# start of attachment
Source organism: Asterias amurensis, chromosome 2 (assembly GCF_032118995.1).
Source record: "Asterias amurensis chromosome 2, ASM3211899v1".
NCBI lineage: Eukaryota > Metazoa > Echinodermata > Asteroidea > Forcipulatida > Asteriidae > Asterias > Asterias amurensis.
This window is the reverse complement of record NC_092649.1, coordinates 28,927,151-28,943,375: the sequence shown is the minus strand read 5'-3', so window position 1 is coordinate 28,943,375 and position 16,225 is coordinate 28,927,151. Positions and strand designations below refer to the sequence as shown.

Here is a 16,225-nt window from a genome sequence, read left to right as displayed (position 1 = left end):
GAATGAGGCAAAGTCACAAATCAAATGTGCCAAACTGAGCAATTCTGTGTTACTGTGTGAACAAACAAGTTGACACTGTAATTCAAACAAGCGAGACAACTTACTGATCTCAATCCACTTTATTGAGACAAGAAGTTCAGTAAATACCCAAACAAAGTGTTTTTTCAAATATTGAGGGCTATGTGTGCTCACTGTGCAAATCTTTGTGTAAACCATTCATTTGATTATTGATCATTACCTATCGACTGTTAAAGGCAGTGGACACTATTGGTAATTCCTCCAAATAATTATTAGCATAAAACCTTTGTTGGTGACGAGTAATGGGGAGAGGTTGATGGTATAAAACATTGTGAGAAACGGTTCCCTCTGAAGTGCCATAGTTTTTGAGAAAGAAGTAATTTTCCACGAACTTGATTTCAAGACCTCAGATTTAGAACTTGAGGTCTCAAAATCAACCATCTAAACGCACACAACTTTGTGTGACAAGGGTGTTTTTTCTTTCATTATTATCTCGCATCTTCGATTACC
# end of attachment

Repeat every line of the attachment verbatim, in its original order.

Source organism: Asterias amurensis, chromosome 2 (assembly GCF_032118995.1).
Source record: "Asterias amurensis chromosome 2, ASM3211899v1".
NCBI lineage: Eukaryota > Metazoa > Echinodermata > Asteroidea > Forcipulatida > Asteriidae > Asterias > Asterias amurensis.
This window is the reverse complement of record NC_092649.1, coordinates 28,927,151-28,943,375: the sequence shown is the minus strand read 5'-3', so window position 1 is coordinate 28,943,375 and position 16,225 is coordinate 28,927,151. Positions and strand designations below refer to the sequence as shown.

Here is a 16,225-nt window from a genome sequence, read left to right as displayed (position 1 = left end):
GAATGAGGCAAAGTCACAAATCAAATGTGCCAAACTGAGCAATTCTGTGTTACTGTGTGAACAAACAAGTTGACACTGTAATTCAAACAAGCGAGACAACTTACTGATCTCAATCCACTTTATTGAGACAAGAAGTTCAGTAAATACCCAAACAAAGTGTTTTTTCAAATATTGAGGGCTATGTGTGCTCACTGTGCAAATCTTTGTGTAAACCATTCATTTGATTATTGATCATTACCTATCGACTGTTAAAGGCAGTGGACACTATTGGTAATTCCTCCAAATAATTATTAGCATAAAACCTTTGTTGGTGACGAGTAATGGGGAGAGGTTGATGGTATAAAACATTGTGAGAAACGGTTCCCTCTGAAGTGCCATAGTTTTTGAGAAAGAAGTAATTTTCCACGAACTTGATTTCAAGACCTCAGATTTAGAACTTGAGGTCTCAAAATCAACCATCTAAACGCACACAACTTTGTGTGACAAGGGTGTTTTTTCTTTCATTATTATCTCGCATCTTCGATTACC